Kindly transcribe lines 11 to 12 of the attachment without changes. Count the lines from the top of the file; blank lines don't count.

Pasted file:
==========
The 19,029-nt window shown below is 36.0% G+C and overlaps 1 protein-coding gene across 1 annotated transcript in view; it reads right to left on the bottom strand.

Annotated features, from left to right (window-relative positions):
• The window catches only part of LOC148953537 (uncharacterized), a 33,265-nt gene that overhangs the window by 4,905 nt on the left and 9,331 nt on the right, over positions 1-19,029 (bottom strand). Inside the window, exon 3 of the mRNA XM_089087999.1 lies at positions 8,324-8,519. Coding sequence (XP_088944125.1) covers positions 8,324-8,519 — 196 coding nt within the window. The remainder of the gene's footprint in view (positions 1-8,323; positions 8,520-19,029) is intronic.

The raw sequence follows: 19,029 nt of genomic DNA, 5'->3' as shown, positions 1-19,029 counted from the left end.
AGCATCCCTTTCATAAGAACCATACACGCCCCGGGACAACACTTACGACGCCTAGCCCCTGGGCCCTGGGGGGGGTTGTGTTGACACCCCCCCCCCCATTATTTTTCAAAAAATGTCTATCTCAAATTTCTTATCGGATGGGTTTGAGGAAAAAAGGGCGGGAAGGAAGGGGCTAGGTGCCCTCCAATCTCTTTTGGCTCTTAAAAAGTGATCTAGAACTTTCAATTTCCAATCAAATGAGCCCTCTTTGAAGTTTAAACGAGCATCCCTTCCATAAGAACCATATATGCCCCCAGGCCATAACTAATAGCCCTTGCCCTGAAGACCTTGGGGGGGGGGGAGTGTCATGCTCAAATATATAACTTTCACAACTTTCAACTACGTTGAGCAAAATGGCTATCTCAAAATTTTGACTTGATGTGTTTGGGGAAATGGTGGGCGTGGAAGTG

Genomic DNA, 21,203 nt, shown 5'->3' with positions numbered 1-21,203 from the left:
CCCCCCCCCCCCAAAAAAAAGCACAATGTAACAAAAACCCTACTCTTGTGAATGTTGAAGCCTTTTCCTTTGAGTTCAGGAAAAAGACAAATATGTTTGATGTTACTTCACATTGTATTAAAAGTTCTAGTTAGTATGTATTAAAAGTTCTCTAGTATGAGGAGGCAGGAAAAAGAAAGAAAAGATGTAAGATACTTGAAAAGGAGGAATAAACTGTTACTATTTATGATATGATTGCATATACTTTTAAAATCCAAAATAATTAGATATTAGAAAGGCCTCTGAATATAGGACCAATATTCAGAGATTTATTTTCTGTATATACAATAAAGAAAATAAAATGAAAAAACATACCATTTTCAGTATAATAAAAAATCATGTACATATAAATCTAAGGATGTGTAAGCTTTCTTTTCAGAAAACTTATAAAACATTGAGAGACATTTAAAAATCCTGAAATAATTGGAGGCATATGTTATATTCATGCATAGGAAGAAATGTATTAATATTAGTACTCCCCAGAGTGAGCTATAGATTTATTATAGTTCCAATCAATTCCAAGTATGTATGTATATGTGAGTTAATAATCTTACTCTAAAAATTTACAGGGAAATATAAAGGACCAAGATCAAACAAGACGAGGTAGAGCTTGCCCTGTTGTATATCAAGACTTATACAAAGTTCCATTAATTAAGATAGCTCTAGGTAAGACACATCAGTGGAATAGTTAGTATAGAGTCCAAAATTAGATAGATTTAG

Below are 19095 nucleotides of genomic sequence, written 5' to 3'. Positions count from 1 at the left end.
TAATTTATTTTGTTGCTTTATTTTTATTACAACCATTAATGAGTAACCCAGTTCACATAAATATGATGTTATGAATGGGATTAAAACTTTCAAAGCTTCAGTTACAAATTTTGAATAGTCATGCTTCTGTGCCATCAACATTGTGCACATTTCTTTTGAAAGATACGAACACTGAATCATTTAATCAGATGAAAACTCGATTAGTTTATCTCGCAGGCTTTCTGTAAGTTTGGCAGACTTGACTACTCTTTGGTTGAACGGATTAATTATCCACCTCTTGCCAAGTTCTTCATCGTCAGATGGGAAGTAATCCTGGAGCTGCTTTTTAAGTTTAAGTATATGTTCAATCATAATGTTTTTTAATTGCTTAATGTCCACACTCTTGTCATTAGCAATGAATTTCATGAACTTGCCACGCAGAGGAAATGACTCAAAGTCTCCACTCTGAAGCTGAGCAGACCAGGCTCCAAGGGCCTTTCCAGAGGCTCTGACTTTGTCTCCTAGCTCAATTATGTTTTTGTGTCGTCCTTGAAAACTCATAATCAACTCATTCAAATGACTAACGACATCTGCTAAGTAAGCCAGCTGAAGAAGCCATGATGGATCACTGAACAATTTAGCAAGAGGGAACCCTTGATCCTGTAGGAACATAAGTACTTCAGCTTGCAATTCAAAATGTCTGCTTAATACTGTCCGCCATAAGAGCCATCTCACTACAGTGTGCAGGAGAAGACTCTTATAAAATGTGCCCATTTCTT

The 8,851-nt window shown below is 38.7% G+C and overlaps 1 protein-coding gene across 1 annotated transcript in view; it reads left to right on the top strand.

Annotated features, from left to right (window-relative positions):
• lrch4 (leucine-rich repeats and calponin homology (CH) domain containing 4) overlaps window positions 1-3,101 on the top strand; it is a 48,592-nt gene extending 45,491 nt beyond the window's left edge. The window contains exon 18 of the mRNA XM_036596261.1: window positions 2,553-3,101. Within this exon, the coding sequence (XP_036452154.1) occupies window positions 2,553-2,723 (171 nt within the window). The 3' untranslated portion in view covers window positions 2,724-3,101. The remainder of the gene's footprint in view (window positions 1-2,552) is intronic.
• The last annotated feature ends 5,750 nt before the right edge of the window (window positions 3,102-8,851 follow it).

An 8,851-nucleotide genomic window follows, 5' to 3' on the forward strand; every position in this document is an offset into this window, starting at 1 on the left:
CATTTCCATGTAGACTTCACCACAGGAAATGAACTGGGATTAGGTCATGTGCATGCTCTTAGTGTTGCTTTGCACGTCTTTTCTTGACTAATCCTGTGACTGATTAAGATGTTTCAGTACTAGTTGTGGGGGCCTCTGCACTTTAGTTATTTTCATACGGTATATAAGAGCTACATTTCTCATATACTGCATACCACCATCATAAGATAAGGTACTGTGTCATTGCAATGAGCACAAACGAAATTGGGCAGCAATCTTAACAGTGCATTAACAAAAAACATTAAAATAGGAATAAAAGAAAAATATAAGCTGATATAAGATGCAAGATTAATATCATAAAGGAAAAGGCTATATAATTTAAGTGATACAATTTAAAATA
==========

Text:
Annotated features, from left to right (window-relative positions):
• lrch4 (leucine-rich repeats and calponin homology (CH) domain containing 4) overlaps window positions 1-3,101 on the top strand; it is a 48,592-nt gene extending 45,491 nt beyond the window's left edge. The window contains exon 18 of the mRNA XM_036596261.1: window positions 2,553-3,101. Within this exon, the coding sequence (XP_036452154.1) occupies window positions 2,553-2,723 (171 nt within the window). The 3' untranslated portion in view covers window positions 2,724-3,101. The remainder of the gene's footprint in view (window positions 1-2,552) is intronic.